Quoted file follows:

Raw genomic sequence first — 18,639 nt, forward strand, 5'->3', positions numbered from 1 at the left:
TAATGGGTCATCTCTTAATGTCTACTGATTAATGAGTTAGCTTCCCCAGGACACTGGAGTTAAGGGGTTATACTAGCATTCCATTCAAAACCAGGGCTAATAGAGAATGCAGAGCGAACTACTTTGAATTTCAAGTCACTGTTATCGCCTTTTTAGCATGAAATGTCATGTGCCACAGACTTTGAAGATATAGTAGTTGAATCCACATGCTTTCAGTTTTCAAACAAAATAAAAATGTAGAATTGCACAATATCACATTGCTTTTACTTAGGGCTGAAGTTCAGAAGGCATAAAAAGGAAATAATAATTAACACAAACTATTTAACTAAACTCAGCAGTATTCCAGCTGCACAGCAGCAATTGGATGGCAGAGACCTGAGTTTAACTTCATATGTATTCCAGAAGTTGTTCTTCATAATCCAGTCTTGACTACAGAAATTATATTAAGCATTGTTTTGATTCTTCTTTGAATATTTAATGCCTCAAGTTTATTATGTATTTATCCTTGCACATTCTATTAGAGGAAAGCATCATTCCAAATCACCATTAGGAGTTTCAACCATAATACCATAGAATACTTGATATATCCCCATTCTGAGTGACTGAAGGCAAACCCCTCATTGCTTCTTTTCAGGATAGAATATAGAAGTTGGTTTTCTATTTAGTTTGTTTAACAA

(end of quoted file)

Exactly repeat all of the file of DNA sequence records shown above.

Raw genomic sequence first — 18,639 nt, forward strand, 5'->3', positions numbered from 1 at the left:
TAATGGGTCATCTCTTAATGTCTACTGATTAATGAGTTAGCTTCCCCAGGACACTGGAGTTAAGGGGTTATACTAGCATTCCATTCAAAACCAGGGCTAATAGAGAATGCAGAGCGAACTACTTTGAATTTCAAGTCACTGTTATCGCCTTTTTAGCATGAAATGTCATGTGCCACAGACTTTGAAGATATAGTAGTTGAATCCACATGCTTTCAGTTTTCAAACAAAATAAAAATGTAGAATTGCACAATATCACATTGCTTTTACTTAGGGCTGAAGTTCAGAAGGCATAAAAAGGAAATAATAATTAACACAAACTATTTAACTAAACTCAGCAGTATTCCAGCTGCACAGCAGCAATTGGATGGCAGAGACCTGAGTTTAACTTCATATGTATTCCAGAAGTTGTTCTTCATAATCCAGTCTTGACTACAGAAATTATATTAAGCATTGTTTTGATTCTTCTTTGAATATTTAATGCCTCAAGTTTATTATGTATTTATCCTTGCACATTCTATTAGAGGAAAGCATCATTCCAAATCACCATTAGGAGTTTCAACCATAATACCATAGAATACTTGATATATCCCCATTCTGAGTGACTGAAGGCAAACCCCTCATTGCTTCTTTTCAGGATAGAATATAGAAGTTGGTTTTCTATTTAGTTTGTTTAACAA